Considering that none of our spacecraft can travel at the speed of light, we did a few calculations to figure out how long it would currently take us to reach Trappist-1.  One of the fastest spacecraft to ever launch was NASA’s New Horizons back in 2006. New Horizons flew past Pluto in 2015 and is currently traveling out of our solar system at a rate of 32,000 mph, or 51,500 kilometers per hour. At that rate, it would take 817,000 years to travel to TRAPPIST-1.

Alternatively, NASA’s Juno spacecraft momentarily was able to fly faster than New Horizons during its approach to Jupiter when it clocked in at around 165,000 mph, or 265,500 kilometers per hour. This makes it the fastest man-made object ever recorded, but even if a spacecraft could constantly travel at that speed, it would still take around 159,000 years to make the journey to TRAPPIST-1.

Not to mention, both Juno and New Horizons were not manned spaceships. NASA’s space shuttle was only able to travel around the Earth at a maximum speed of 17,500 mph, or 25,920 kilometers per hour. That would make the trip take over a whopping 1.5 million years! Granted, different spacecraft might be able to go at different speeds depending on where they are at in space, but none of these speeds even come close to enabling humans to make the journey from our solar system to TRAPPIST-1.

One technology that could potentially make the trip a viable option in the future is the Breakthrough Starshot initiative. Advocated by the great Stephen Hawking, this program hopes to create tiny, laser-propelled probes that could theoretically travel as fast as 20 percent the speed of light, or 134,216,177 mph (60,000 kilometers per second). With that technology, it would take only around 200 years to get to TRAPPIST-1. However, this has yet to come to pass, and even if it did, the program is only meant for a chip weighing about as much as a paper clip and the size of a postage stamp. Maybe Ant-Man could fit in there, but not the rest of us. Who knew Paul Rudd might be the greatest astronaut of our time!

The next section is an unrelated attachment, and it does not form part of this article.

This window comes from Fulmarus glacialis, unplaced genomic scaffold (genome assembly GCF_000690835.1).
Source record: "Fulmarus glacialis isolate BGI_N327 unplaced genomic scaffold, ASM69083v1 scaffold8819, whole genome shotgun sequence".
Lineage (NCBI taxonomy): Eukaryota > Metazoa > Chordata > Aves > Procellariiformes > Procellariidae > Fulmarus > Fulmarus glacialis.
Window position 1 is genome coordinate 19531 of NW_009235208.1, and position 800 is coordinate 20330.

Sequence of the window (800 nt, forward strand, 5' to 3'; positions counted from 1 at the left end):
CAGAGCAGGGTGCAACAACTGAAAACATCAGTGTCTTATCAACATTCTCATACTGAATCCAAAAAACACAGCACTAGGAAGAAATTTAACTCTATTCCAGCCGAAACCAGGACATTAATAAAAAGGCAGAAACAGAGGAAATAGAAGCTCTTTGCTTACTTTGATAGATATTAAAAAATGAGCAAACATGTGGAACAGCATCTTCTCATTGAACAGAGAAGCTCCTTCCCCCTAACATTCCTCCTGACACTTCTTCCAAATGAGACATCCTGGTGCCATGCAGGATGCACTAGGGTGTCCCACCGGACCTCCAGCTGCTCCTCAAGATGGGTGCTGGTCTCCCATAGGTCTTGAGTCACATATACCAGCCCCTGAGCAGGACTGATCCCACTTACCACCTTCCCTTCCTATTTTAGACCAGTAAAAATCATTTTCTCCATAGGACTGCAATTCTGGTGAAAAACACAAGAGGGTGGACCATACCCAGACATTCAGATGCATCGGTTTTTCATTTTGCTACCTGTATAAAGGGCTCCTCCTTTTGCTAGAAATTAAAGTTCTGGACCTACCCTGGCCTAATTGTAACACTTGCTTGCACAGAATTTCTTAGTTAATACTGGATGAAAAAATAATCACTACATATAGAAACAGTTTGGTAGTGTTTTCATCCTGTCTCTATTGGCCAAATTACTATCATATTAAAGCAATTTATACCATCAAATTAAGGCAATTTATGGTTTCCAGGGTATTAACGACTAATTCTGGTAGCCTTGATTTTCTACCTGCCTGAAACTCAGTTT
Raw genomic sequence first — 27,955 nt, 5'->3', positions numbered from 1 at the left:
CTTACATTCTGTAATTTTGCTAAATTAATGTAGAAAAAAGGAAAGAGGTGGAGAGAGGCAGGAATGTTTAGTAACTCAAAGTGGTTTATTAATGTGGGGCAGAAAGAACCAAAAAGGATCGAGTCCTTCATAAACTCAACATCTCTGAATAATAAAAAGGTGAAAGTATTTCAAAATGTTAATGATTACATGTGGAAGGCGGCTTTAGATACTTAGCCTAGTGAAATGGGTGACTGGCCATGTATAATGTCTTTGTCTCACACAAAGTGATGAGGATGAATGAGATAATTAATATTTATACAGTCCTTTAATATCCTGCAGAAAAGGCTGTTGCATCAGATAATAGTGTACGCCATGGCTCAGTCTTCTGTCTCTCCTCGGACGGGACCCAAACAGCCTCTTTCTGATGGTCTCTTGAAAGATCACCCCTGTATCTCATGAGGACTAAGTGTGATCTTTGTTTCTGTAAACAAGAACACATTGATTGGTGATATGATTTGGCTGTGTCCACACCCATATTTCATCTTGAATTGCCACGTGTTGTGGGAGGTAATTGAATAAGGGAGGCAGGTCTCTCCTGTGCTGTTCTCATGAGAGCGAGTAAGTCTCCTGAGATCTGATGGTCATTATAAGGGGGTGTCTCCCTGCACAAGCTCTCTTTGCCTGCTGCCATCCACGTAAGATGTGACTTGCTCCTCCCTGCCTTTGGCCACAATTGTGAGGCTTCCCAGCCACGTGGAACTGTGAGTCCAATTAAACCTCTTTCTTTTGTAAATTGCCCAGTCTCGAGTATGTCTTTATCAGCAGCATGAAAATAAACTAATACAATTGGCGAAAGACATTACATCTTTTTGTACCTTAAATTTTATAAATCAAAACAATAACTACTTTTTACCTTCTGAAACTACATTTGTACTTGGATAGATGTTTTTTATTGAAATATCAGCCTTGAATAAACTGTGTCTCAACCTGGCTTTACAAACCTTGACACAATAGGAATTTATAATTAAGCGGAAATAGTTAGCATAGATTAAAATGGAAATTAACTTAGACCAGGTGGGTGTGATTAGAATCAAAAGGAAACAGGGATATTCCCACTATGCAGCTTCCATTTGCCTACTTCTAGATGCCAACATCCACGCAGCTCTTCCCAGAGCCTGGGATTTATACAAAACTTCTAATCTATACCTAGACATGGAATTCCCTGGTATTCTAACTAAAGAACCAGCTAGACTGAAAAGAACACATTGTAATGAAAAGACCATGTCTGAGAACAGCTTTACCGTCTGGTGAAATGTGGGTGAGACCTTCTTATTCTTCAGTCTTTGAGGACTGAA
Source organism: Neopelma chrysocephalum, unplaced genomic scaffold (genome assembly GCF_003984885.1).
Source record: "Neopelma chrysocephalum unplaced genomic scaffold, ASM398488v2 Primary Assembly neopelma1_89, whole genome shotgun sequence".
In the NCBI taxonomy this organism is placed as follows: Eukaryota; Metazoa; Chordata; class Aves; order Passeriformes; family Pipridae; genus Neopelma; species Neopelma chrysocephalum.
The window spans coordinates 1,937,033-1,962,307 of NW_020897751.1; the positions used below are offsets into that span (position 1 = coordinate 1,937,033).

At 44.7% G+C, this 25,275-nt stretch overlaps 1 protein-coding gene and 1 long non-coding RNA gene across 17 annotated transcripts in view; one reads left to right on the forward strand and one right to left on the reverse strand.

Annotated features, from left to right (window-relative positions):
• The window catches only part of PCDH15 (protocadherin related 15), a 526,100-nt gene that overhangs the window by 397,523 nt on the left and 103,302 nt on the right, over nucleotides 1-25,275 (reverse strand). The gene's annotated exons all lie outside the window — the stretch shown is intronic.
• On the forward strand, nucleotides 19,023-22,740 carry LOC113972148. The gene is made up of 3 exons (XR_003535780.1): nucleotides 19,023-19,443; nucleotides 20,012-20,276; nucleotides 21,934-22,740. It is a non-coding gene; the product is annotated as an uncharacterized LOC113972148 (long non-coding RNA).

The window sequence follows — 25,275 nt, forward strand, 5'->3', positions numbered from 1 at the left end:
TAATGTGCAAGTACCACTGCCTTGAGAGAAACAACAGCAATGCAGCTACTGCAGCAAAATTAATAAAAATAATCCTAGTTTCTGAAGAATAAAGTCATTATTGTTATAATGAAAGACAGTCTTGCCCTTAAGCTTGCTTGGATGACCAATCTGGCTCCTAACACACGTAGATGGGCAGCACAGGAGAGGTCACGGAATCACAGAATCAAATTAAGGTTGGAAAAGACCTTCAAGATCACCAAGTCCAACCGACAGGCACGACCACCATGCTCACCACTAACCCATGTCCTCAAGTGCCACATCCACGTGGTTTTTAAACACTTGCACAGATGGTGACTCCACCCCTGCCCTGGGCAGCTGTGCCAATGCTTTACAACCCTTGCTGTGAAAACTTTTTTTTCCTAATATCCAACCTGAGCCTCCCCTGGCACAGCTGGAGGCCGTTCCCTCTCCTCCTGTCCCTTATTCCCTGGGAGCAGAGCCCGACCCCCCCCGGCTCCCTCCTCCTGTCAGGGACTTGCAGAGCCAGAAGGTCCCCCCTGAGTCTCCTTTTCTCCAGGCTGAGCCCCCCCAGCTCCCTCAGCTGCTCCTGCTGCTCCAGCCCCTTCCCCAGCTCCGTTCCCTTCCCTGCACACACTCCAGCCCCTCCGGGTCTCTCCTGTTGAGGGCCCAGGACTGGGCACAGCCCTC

With the spacecraft and technology of today, there’s really no way anyone could make a trip to TRAPPIST-1 in his/her lifetime. Maybe the future will bring us a way to get there, but for right not it’s probably best to hold off on planning any interstellar space cruises to the new planetary system. Oh well, at least we’ll be able to explore space when the new Mass Effect comes out.

Do you think we’ll ever see Trappist-1 in our lifetime? If not, when do you think we’ll see it, if at all? Do you think Mars is much more likely candidate for colonization? Thanks for watching and, as always, don’t forget to give this video a like, share it with your friends, and subscribe so you can keep up with the show! We really appreciate everyone’s support so far in helping us build a community here and we can’t wait to see where the future takes us! Sources: